Emergency Warming Shelters

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Temporary Alternative Shelter Sites

File image of Portland

On October 21, Mayor Wheeler and Commissioner Dan Ryan announced a multipronged approach to alleviate the current problems plaguing the streets of Portland. Less than two weeks later, on November 3, the Portland City Council approved all 5 resolutions that constitute this innovative plan. On November 30, City Council approved funding, providing $27 million in unused funds from the city budget to begin a quick implementation of our proposals.

Key to the plan is the resolution titled, “Connect mental health and substance abuse recovery services to unhoused individuals.” This plan will change the city’s outdoor camping protocols to better connect homeless individuals with available sanitary, mental health, and substance abuse recovery services and ban self-sited encampments with temporary alternative shelter locations.

To learn more, watch a recording of a community meeting on the adopted resolutions here.

Site Features


  • Build 6 professionally managed camping sites
  • City directly manages camp service provider contracts
  • Initially, each site will have 100 tents (for up to 150 people)
  • City Council must approve an additional 100 people (for up to 250 people), after this first phase, at each site

Site Services

  • Meals: Two per day, plus snack
  • Restrooms and showers
  • Laundry access
  • Community space
  • Pet area
  • Storage
  • Transit/Transportation
  • Electricity (i.e., for phone charging)
  • Wi-fi
  • Perimeter fencing
  • Regular trash collection and hazardous waste removal

Ideal Service Provider 

  • Service provider will manage 24/7 with approximately 15/1 staff/client ratio.
  • Using a Built For Zero client-centered public health approach to guide clients through the continuum of care.
  • Referral-based system through Streets Services Coordination Center, no walk-ins allowed.
  • To start, there will be no strict time limit regarding length of stay.
  • Service provider will coordinate (with designated City staff) physical, behavioral, and mental health visits from Multnomah County staff and other partners.
  • 3-year lifetime for each designated campsite.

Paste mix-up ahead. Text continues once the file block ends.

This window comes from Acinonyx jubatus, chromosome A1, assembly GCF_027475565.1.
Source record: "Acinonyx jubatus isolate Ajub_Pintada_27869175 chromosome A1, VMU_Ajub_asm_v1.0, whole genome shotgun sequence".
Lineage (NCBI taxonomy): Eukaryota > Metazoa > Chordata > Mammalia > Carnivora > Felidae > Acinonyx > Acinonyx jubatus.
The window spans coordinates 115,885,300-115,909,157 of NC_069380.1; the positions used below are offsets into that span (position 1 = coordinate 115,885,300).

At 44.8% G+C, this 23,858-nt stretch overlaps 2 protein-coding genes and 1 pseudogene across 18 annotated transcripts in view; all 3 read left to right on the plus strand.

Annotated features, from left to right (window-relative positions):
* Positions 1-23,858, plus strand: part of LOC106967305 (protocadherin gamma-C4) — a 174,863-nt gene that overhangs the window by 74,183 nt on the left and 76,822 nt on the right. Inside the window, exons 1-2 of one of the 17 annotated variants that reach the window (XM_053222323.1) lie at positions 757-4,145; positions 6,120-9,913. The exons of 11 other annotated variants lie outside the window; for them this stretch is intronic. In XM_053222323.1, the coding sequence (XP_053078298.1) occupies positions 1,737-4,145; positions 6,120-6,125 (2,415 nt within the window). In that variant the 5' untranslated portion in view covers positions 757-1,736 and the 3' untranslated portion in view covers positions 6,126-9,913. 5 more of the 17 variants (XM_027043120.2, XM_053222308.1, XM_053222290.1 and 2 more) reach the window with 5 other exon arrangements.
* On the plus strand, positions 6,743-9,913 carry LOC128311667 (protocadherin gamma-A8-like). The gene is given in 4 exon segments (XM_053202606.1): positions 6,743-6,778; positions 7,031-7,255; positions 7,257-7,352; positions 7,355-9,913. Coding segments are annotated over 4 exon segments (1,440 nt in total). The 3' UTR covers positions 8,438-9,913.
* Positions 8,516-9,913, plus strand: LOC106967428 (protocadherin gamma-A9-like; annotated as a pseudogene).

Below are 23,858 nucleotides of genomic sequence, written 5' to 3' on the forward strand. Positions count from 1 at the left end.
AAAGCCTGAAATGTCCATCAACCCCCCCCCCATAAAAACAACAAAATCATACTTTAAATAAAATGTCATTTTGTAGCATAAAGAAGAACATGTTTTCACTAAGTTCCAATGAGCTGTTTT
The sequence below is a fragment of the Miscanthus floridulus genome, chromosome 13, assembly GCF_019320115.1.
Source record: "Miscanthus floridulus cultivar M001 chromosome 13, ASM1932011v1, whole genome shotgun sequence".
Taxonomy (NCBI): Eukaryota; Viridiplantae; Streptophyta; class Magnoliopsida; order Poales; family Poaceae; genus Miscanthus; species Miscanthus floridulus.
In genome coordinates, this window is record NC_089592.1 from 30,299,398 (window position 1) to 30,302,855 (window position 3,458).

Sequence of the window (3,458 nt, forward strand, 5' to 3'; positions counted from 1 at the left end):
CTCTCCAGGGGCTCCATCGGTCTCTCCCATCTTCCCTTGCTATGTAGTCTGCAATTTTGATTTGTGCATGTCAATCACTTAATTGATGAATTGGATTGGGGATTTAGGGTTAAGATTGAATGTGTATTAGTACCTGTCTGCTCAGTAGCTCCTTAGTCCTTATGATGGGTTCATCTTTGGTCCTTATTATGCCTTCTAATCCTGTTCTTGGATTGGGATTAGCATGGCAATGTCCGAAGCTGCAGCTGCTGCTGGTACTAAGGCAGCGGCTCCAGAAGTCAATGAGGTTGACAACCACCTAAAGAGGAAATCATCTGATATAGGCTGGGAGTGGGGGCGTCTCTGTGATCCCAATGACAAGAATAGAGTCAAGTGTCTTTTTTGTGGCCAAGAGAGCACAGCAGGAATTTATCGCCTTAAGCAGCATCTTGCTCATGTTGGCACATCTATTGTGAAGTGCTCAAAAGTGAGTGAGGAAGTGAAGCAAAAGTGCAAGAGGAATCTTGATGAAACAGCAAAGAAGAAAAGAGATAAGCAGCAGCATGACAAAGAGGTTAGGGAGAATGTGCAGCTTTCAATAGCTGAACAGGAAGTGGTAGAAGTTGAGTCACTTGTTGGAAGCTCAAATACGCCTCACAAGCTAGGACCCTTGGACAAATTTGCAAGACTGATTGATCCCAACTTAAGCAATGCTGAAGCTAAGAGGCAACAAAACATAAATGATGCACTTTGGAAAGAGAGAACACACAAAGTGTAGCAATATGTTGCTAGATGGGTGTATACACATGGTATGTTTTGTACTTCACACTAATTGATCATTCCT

Key site rules:

  • Alcohol and drugs cannot be consumed in common areas/public spaces.
  • No cooking or fires are allowed.


  • Weapons must be checked at the entrance (zero tolerance policy) .
  • If an individual needs to be excluded from a site because a person is a clear / present danger to themselves or others, removal options will include the PPB Behavioral Health Unit and Portland Street Response.

Perimeter Area:

  • 24/7 hotline staffed by service provider for complaints or questions about the site or perimeter issues.
  • On-site service provider will patrol a 1,000 ft. perimeter surrounding the site 16 hours a day, every day - no drugs or camping.
  • Trash cleanup in the 1,000 ft. perimeter (at least weekly; hazardous material removed immediately).
  • Service provider will engage regularly with surrounding clients, businesses, and Enhanced Service Districts.


  • Parking for large camps will be limited. The ideal sites are serviced by transit. Parking by clients will not be allowed within 1,000 feet perimeter of camp.
  • One of the sites may include RV / car options.

Next Steps

The City of Portland will release an RFP for qualified Community-Based Organizations to operate and manage temporary alternative shelters for community members experiencing homelessness.


  • Dec 20: Release RFP
  • Dec 20-Jan 13: Open for proposal
  • Jan 13-Jan 27: Evaluation Period
  • Jan 27: Announce Award
Good Neighbor Agreement
  • Once a Letter of Intent (LOI) for a site is signed between City and landowner, City staff will meet with surrounding neighborhood, businesses associations and other stakeholders to finalize a Good Neighbor Agreement.
  • Service provider will contribute to and abide by this agreement, putting in place aforementioned policies to maintain a good relationship with surrounding areas.
  • City will sponsor $250,000 for each neighborhood and business districts to acquire private security for the natural gathering around the site (main streets, transit stops, etc.).